4. Healthy living: Good health practices can play an important role in the treatment of HIV. Proper diet with food safety precautions, appropriate use of vitamins, exercise (both aerobic and muscle-building), regular sleep habits, stress management and avoidance of substance use are all important parts of living healthy with HIV.
Return to Top
What is the connection between HIV and TB?
TB is one of the many diseases that can often be kept under control by the immune system. About 10% of people with a normal immune system who have the TB germ will get sick with active TB. But a person with HIV who has the TB germ and a weakened immune system is much more likely to develop active TB disease. That's why it is very important for people with HIV to get tested for TB. Active TB can be prevented by taking medication before symptoms start. TB symptoms are similar to those of other HIV-related diseases. They include: coughing, shortness of breath, weakness, feeling sick, coughing up blood, weight loss, fever and night sweats. TB is curable in most cases, but untreated active TB can be spread to others by coughing.
Return to Top
What do people with HIV need to know about hepatitis?
People with HIV should ask their doctors to do tests for hepatitis A, B and C. Those who do not have hepatitis A, B or C should talk to their doctor about avoiding exposure to these hepatitis viruses through sexual practices or needle sharing. Hepatitis infection may increase the viral load of a person with HIV, so people with HIV should talk to their doctor about their risk for hepatitis, and whether they should receive vaccines to prevent hepatitis A and hepatitis B. There is no vaccine for hepatitis C.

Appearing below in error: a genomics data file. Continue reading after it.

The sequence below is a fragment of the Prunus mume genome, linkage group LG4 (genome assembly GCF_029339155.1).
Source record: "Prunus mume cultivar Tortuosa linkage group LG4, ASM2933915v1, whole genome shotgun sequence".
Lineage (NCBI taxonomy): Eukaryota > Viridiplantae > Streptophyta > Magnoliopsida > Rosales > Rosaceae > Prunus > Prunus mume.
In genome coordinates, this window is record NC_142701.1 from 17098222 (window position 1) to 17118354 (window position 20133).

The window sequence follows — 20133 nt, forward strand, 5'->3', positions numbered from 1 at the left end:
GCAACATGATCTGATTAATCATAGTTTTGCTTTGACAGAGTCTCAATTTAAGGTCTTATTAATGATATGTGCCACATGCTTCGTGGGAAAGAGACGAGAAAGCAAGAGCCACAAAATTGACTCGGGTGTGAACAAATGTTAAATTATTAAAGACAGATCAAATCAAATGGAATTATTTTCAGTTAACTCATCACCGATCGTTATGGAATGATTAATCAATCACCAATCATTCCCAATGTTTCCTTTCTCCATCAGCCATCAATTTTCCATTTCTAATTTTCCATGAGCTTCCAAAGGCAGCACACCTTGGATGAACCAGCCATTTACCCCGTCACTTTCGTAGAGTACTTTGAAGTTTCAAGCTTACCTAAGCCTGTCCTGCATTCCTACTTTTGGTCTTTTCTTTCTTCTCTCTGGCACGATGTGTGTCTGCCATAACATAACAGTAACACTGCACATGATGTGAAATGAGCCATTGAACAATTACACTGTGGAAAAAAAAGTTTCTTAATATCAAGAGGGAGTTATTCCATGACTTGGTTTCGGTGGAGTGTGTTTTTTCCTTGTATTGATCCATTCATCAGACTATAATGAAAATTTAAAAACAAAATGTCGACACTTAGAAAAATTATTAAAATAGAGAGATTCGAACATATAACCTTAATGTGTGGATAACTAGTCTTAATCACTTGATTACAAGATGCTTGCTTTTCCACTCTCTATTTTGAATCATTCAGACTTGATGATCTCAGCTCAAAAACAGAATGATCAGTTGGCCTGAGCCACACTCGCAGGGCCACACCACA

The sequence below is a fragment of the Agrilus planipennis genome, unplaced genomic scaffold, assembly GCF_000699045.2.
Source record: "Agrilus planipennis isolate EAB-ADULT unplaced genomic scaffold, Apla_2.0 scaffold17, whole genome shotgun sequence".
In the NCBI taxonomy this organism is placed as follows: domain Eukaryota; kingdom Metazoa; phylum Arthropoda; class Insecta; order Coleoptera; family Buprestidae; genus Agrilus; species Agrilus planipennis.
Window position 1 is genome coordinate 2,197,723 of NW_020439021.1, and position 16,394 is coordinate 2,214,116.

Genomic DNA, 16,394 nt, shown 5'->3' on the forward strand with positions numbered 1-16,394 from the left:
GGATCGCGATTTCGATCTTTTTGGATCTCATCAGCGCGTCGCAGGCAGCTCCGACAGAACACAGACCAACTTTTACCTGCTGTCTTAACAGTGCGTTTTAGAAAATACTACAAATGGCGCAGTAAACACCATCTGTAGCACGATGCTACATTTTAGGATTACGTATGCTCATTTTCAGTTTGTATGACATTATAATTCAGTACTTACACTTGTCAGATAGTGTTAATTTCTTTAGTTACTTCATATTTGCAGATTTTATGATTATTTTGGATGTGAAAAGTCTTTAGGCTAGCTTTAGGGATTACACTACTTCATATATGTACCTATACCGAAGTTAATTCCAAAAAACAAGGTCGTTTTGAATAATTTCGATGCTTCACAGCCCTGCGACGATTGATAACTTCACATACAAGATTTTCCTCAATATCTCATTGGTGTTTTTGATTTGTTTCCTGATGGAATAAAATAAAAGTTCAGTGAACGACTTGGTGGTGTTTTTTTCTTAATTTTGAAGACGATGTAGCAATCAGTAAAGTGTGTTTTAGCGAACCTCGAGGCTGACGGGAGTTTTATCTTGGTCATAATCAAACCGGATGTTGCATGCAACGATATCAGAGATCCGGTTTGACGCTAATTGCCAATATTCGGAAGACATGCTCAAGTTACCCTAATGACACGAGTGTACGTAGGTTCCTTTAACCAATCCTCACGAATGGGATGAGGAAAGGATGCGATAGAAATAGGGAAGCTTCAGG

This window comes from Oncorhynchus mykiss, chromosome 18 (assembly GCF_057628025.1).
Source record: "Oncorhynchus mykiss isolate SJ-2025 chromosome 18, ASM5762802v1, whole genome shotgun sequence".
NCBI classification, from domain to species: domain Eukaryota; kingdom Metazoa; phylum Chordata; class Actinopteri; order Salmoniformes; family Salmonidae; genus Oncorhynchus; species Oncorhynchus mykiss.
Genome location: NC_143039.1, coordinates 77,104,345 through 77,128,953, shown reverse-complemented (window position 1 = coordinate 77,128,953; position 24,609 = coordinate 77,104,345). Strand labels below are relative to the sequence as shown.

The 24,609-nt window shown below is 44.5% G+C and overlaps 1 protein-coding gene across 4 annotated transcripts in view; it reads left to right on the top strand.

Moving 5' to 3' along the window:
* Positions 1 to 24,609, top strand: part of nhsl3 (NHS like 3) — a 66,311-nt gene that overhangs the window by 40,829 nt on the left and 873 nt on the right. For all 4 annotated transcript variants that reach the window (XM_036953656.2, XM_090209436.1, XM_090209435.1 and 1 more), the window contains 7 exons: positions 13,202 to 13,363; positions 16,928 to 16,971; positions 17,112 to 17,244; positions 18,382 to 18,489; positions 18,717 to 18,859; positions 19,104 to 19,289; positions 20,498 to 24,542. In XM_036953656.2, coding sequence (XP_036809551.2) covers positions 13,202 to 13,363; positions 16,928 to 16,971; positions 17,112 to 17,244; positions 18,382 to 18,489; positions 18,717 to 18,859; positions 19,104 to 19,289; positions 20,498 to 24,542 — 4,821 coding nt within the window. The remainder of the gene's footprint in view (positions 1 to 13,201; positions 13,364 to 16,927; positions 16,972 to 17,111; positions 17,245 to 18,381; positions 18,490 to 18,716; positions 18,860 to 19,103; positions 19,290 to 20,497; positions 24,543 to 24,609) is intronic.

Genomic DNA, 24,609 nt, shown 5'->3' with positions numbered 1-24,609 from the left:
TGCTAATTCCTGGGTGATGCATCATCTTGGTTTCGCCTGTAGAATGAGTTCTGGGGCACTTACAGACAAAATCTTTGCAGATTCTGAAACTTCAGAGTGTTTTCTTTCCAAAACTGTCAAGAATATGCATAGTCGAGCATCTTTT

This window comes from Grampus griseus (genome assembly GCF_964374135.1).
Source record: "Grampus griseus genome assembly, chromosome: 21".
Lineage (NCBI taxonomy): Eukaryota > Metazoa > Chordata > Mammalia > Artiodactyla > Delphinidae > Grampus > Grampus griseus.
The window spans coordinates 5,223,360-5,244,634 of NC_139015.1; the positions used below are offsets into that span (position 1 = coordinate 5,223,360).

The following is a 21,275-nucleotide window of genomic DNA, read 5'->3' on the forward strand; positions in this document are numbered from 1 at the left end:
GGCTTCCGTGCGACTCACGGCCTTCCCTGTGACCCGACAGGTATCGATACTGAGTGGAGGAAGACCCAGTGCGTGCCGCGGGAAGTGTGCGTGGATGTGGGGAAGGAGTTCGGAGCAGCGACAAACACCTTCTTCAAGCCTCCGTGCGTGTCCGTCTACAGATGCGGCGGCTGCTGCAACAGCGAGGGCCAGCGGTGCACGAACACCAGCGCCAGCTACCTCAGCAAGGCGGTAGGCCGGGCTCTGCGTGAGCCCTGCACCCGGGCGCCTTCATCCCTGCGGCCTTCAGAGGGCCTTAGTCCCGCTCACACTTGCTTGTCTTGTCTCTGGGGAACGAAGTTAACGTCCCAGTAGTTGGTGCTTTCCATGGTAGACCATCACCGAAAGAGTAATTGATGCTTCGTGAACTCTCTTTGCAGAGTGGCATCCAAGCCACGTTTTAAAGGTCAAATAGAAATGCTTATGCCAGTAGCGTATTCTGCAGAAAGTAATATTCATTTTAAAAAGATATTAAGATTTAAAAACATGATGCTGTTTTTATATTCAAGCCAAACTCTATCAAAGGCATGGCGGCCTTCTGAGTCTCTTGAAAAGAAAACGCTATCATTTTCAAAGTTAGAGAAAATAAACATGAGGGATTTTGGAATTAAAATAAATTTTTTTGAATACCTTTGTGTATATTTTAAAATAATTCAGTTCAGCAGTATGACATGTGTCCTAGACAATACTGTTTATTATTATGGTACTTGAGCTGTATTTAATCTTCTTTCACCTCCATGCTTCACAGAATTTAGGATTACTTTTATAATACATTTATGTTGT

Return to Top
Where can people with HIV get medical care?
  1. Community health centers and private doctors: Many people have HIV receive their medical care from clinics or private doctors in their community. There are also special programs for children, adolescents and substance users. Most HIV clinics also provide case management to help people with HIV obtain the other services they need. (Click here to get a listing of HIV/AIDS information and services telephone numbers.)
  2. Hospitals and their clinics: The State Health Department has identified a number of hospitals as "Designated AIDS Centers" because they have developed specialized care programs for people with HIV infection and AIDS. AIDS Centers are required to coordinate the full range of medical services needed by patients with HIV and AIDS, including inpatient and outpatient care, home health care, dentistry and psychological counseling. Some AIDS Centers now have special units for women, children and adolescents with HIV and AIDS. These hospitals are also generally involved in HIV-related research programs. There are also hospitals that are not involved in HIV-related research programs. There are also hospitals that are not Designed AIDS Centers, but have considerable experience in treating HIV disease. The AIDS Clinic at Strong Memorial Hospital is a designated AIDS center.